Sharlene Cannon has been walking through downtown Covington for the past three weeks, interviewing merchants, residents, chamber and government officials. She believes downtown has some big opportunities to exploit.
She also believes moving the Main Street Covington program, which is responsible for promoting and developing downtown, to under the governance of the Covington-Newton County Chamber of Commerce will create benefits for both parties.
A 20-year Main Street manager-turned-consultant, Cannon was hired by the chamber to study its existing organization, Main Street Covington, and the downtown area to determine if moving the Main Street program from the city’s to the chamber’s control would work.
"There’s no reason to believe (Main Street) won’t be highly successful under the chamber. There are so many ways they can cross over," Cannon said.
"Tourism, of course, promotes downtown as well as everything in the county. Main Street does a lot of promotional things and has a lot of materials. Those two entities can work together," Cannon said.
"The economic development side of Main Street can certainly coordinate with economic developments (at the chamber). While the chamber’s focus is the entire county, and Main Street’s focus is just the downtown, if the chamber comes across something they know about and think would be good for downtown, they can refer to Main Street, which would be right here (at the chamber)."
Cannon is consolidating the information she’s gathered from the dozens of interviews she’s conducted — she still has a few more people to interview, including Covington City Council members and some other community leaders and residents — and will put together a formal report for the chamber.
"They’re already working together; they just don’t know. They’re after the same goals, mostly, and I haven’t seen any red flags or hurdles that can’t be overcome," Cannon said.
Chamber President Hunter Hall said Cannon was brought in to provide an objective eye, to determine if the chamber could handle another intense function in addition to its tourism functions, economic development and its traditional chamber-focused small business development.
"It’s a holistic decision, because the success of downtown affects everything we’re doing," Hall said.
As Newton County’s cultural center, downtown plays a big role in attracting new industries whose executives are looking for a unique place and a high quality of life.
ith the iconic Historic Courthouse serving as a popular backdrop for TV shows and movies, the downtown also anchors the county’s film-related tourism push.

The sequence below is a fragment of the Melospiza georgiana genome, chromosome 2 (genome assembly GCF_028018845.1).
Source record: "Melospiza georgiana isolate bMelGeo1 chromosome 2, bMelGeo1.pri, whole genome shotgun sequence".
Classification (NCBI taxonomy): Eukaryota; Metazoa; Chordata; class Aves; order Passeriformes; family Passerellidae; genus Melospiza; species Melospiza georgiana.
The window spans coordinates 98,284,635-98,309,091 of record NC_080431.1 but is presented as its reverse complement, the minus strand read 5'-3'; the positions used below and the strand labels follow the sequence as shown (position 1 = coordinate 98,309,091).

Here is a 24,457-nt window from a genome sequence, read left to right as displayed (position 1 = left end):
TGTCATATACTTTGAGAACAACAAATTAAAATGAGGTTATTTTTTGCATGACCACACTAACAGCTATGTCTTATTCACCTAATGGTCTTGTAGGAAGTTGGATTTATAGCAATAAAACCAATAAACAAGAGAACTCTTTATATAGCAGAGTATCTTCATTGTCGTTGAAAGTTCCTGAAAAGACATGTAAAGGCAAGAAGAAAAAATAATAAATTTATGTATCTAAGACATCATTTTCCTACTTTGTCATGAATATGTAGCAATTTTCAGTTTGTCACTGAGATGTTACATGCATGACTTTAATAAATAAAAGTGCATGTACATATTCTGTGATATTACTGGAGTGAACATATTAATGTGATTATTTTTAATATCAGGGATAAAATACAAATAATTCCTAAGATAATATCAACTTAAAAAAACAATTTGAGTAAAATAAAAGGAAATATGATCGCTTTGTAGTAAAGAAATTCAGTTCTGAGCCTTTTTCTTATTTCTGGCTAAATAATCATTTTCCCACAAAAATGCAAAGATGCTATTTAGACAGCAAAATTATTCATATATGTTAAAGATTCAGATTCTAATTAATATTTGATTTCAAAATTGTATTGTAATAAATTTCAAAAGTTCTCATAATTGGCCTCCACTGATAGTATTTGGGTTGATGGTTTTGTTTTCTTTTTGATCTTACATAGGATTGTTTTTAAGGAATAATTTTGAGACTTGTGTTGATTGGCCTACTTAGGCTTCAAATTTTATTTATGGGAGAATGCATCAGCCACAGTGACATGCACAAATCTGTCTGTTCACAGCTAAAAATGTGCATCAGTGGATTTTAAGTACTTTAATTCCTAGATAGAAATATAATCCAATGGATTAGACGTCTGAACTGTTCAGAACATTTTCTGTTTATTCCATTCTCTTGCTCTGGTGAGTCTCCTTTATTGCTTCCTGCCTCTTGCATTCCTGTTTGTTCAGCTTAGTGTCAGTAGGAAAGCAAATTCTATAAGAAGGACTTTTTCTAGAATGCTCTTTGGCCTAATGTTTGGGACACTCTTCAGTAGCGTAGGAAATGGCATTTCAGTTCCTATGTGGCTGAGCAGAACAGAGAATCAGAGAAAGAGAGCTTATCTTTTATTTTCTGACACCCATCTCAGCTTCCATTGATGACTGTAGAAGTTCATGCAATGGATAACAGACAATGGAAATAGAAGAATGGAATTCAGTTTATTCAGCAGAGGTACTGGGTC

Pulling the Main Street program under the chamber will also make the chamber a one-stop shop for prospective business owners, who will have experts to guide them on whether to locate downtown, on a major route in the county or close to the interstate.
"Sharlene pointed out the factor of impulse buying (by shoppers visiting downtown), which is fascinating when comparing downtown versus I-20, where people are coming in looking for a specific use. Most small business owners who have a dream are not thinking about that. They’re thinking about overhead and cost," Hall said. However, one of the most important benefits of having all these entities under one roof is the ability to plan comprehensively to drive the community forward. Hall gave examples of having workforce development contacts provide students interns from the Newton College and Career Academy to work at downtown businesses or to lead tourism tours.
Hiring a new manager
Cannon is also crafting a job description for the next Main Street manager — the program has had an interim manager since longtime leader Josephine Kelly left in May. Hall said the job opening will be posted nationally soon.
"We’re going to look far and wide," Hall said.
Asked about specific feedback she has received, Cannon said business owners echoed sentiments heard in every city across the United States, particularly when it came to parking.
Cannon agreed designated parking areas could use better signs, and she wonders if the parking deck by First Baptist Church could be better utilized. She said business owners need to work together to make sure staff members aren’t taking up prime spots, and the community needs to hash out whether it wants the two-hour downtown parking limit to be enforced.
However, she said parking is too often a scapegoat for other business problems.
"Merchants (around the nation) tend to blame everything on parking, instead of cleaning up their store(s), putting up a fresh coat of paint, repairing their awning and making sure their store is merchandised correctly," Cannon said. "Covington has to set itself apart."
Cannon said the town’s history, homes, square, Historic Courthouse and buildings are all great assets and are things the town can use to its advantage. She said small improvements such as planters with flowers, more benches, and attractive store windows can make a big difference in creating a place people want to shop and hang out.
Events are always a topic of discussion among merchants, and while the community needs to decide how many events it wants to have, Cannon said merchants need to focus on how to take advantage of the crowds that events bring.
Another positive for Covington is the strong downtown presence of the arts. She said continuing to leverage those assets to create a cultural presence downtown will help keep the area vibrant.